June 24, 2016

Round and round

1  Inspiration

Rotunda museum
This week for Five on Friday we're going to take a look at some round buildings. (Sounds a bit like Play School, doesn't it?  Sorry.)

We're starting with one that played a very important part in my life. As you can tell from the photo, it's a museum. In fact it's the first museum that I consciously remember visiting. It's in my home town of Scarborough and it's called The Rotunda.

It was set up to house the rock collection of one William "Strata" Smith, the man who drew the first geological map of Britain. He collected some 8,000 specimens, including numerous 'type' fossils (the ones used to define species for comparison with future finds) while studying the Yorkshire coast in the 1820s.

But it's the later, archaeological, collection that set me on course to become known as The History Anorak. Among the exhibits on show is a Bronze Age coffin, complete with skeleton, now known as Gristhorpe Man. In my innocence as a child I was fascinated by the fact that the 'man' seemed to be too big for the coffin displayed with him. This was actually a side effect of the way his skeleton had been reconstructed. The wiring at the joints had added a few millimetres between each of the bones, with the result that the finished body was about six inches taller than it would have been in life.  (Yes, I know I just mixed my measurements, but you can probably imagine them better this way.)

My fascination with the body led to a childhood interest in all things archaeological, and that later led to a degree in archaeological science. In turn that led to a job studying the history of the Midlands canal system, and eventually the History Anorak website and blogs, and you reading this!

2  Perspiration

Bottle kilns
Pictures two and three are of buildings associated with industry and, in particular, industries that need a lot of heat. Left is of a group of bottle kilns that can be found at the Gladstone Pottery Museum in Stoke on Trent. It'll be familiar if you watched any of the Great British Pottery Throwdown. These huge chimneys are actually kilns. The pots to be fired are stacked inside. Delicate items are placed into big pots called saggars to protect them. Then a fire is laid inside the kiln and sealed in with bricks to bake the clay.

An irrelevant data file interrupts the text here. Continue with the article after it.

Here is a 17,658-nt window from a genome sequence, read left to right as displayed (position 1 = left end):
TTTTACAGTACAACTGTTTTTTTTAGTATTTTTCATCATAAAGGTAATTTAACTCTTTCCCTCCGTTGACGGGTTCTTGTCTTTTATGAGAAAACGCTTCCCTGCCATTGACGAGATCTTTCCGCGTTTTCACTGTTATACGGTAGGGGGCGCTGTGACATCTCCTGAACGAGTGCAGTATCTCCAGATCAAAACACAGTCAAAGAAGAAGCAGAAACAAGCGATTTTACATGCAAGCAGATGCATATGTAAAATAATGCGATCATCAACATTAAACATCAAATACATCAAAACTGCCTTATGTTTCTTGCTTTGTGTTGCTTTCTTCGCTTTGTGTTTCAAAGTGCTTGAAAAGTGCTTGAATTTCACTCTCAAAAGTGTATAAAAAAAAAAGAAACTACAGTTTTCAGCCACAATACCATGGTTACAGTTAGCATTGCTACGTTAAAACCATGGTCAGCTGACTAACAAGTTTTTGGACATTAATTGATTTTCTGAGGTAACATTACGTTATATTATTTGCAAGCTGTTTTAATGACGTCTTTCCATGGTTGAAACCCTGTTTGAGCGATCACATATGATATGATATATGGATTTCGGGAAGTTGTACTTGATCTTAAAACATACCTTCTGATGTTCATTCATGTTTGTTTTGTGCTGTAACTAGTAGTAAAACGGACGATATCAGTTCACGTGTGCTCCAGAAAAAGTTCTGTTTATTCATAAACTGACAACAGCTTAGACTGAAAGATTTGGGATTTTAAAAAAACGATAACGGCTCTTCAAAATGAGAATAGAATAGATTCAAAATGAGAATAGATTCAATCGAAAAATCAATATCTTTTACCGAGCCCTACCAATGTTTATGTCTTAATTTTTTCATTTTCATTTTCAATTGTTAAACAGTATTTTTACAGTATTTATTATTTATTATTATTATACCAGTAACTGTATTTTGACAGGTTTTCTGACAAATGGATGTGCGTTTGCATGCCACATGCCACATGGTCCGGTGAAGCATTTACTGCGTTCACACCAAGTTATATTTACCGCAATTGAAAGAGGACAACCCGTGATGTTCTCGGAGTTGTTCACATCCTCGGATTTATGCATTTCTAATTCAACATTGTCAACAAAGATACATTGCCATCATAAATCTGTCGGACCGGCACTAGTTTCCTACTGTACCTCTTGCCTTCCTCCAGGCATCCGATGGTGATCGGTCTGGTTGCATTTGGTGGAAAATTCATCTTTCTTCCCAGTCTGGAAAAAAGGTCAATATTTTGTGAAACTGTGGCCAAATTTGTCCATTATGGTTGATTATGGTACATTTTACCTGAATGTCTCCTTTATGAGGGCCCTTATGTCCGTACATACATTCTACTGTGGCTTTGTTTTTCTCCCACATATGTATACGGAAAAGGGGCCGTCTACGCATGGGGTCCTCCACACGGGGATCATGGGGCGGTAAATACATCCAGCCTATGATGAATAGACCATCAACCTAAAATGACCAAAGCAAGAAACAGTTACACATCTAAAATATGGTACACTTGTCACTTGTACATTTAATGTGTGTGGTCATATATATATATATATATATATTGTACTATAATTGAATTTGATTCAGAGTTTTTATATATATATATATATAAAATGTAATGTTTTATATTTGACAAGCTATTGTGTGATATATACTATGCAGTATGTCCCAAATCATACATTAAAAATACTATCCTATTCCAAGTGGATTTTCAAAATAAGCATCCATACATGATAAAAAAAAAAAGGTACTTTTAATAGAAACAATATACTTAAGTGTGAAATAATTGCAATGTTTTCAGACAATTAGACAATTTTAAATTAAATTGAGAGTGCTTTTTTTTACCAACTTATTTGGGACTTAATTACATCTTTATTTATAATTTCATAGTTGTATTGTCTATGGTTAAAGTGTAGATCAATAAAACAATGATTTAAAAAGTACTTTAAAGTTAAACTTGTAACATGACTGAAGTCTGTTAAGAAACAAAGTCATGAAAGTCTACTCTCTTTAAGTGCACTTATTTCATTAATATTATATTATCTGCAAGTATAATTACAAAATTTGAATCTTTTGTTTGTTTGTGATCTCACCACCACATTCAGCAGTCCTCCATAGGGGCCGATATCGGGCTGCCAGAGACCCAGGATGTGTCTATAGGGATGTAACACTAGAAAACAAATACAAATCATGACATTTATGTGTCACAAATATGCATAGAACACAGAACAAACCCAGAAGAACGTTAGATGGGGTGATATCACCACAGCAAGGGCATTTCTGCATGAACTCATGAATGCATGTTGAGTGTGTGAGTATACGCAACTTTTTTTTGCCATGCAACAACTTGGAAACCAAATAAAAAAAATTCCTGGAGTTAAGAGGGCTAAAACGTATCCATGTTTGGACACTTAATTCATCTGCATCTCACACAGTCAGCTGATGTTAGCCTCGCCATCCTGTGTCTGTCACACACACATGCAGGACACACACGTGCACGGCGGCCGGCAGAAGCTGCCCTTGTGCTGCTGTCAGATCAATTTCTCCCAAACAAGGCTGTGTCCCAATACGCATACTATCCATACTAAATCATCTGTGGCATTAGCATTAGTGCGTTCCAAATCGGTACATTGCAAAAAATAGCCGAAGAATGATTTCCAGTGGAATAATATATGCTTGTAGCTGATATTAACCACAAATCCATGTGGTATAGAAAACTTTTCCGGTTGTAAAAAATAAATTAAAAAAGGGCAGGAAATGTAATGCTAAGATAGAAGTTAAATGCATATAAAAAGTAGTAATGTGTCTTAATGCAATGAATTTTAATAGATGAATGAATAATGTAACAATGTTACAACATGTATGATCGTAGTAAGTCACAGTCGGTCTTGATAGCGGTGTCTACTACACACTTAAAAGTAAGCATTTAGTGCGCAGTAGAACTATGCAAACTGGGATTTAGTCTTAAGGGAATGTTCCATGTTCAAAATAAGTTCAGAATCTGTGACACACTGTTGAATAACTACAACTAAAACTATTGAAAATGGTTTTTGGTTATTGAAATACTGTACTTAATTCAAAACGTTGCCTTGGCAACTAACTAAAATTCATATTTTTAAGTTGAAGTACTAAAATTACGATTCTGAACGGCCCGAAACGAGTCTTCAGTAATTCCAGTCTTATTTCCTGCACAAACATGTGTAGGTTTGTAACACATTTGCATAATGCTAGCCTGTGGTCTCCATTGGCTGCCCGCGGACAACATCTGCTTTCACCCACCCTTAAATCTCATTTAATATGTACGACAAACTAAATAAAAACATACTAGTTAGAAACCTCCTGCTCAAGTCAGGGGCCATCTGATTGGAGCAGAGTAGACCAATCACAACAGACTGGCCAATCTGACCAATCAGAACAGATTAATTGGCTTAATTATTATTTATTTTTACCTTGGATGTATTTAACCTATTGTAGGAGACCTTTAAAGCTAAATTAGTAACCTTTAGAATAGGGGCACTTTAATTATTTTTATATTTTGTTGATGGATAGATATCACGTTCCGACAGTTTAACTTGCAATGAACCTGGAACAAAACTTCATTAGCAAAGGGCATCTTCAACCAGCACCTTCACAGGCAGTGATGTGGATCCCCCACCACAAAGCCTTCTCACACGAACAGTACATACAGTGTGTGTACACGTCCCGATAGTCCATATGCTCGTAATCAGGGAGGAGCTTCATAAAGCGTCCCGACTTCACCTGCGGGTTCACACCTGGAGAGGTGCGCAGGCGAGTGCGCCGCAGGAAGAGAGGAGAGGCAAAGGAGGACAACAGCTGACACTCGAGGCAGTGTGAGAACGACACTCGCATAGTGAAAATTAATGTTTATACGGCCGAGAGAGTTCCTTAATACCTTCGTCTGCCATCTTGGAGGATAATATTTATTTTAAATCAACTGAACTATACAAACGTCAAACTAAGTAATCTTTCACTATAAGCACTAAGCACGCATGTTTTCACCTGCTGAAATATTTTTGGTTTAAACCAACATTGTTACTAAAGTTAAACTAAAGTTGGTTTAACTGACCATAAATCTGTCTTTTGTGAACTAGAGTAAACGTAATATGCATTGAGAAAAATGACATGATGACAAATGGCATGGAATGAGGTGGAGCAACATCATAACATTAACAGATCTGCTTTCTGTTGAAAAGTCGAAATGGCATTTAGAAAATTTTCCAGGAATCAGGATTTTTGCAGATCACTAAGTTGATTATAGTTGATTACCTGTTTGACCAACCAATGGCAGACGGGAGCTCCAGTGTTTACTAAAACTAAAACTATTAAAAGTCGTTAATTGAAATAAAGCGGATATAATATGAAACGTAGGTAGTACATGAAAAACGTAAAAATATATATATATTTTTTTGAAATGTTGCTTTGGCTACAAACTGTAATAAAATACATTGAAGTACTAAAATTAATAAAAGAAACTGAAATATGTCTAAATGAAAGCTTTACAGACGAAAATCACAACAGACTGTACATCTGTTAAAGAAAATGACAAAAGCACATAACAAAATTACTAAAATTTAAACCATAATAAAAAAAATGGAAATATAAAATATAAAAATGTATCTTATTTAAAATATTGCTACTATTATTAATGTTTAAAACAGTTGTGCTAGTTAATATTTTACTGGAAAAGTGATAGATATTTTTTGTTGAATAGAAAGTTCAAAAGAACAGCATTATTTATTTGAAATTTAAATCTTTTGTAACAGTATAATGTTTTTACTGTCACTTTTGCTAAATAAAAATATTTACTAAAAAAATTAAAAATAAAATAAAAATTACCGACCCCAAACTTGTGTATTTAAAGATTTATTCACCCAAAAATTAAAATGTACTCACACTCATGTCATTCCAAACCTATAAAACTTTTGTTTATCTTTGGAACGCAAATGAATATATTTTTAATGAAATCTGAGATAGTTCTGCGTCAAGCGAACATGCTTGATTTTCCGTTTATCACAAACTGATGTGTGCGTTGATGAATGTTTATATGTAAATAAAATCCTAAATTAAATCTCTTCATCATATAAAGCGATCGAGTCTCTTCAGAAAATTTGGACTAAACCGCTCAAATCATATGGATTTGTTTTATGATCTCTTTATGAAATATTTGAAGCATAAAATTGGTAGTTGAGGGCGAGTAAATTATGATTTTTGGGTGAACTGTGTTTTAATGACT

The photo on the right looks similar but is significantly different. It's a glass cone at Stourbridge in the West Midlands. Unlike potters, glassmakers have to be able to work on their material while it's still molten and pliable. So their kilns are created at the heart of a huge brick cone, but they are inside with it while it's lit. It's hot work, as visitors to Red House Cone Museum can feel for themselves. There's a resident glass blower who makes wonderful items that can then be bought in the museum shop.

3  Hydration

This building isn't a museum. It isn't round either, but it's close. Although it's no longer in use, it was originally a water tank. The keen-eyed among you, and anyone who's ever been there, will recognise the south coast town of Rye. You'll find it just below St Mary's Church. There's a plaque nearby that says it was completed in 1735. According to the British Water Tower Appreciation Society (yes, such a thing exists) it's not technically a water tower because the water isn't raised above the ground. The lower, brick portion stored water but the upper section possibly contained a pump to lift the water up. The street used to be called Pump Street, but it's now Church Square. And that upright bit to the left is a gauge to show the water level in the tank below.

4  Rotation

I've always thought I'd like to live in a mill, but what do you do with your furniture? It would never fit right along a curved wall, would it?

I've had a fascination with mills for years. I think I got it from my Dad. So whenever we visit somewhere with an interesting mill we have to stop by and take a closer look.

This wonder is on Anglesey in Wales, and I have to say it was one of the best places we found during that week's holiday. It's called Llynnon and there's also a couple of reconstructed Iron Age huts nearby.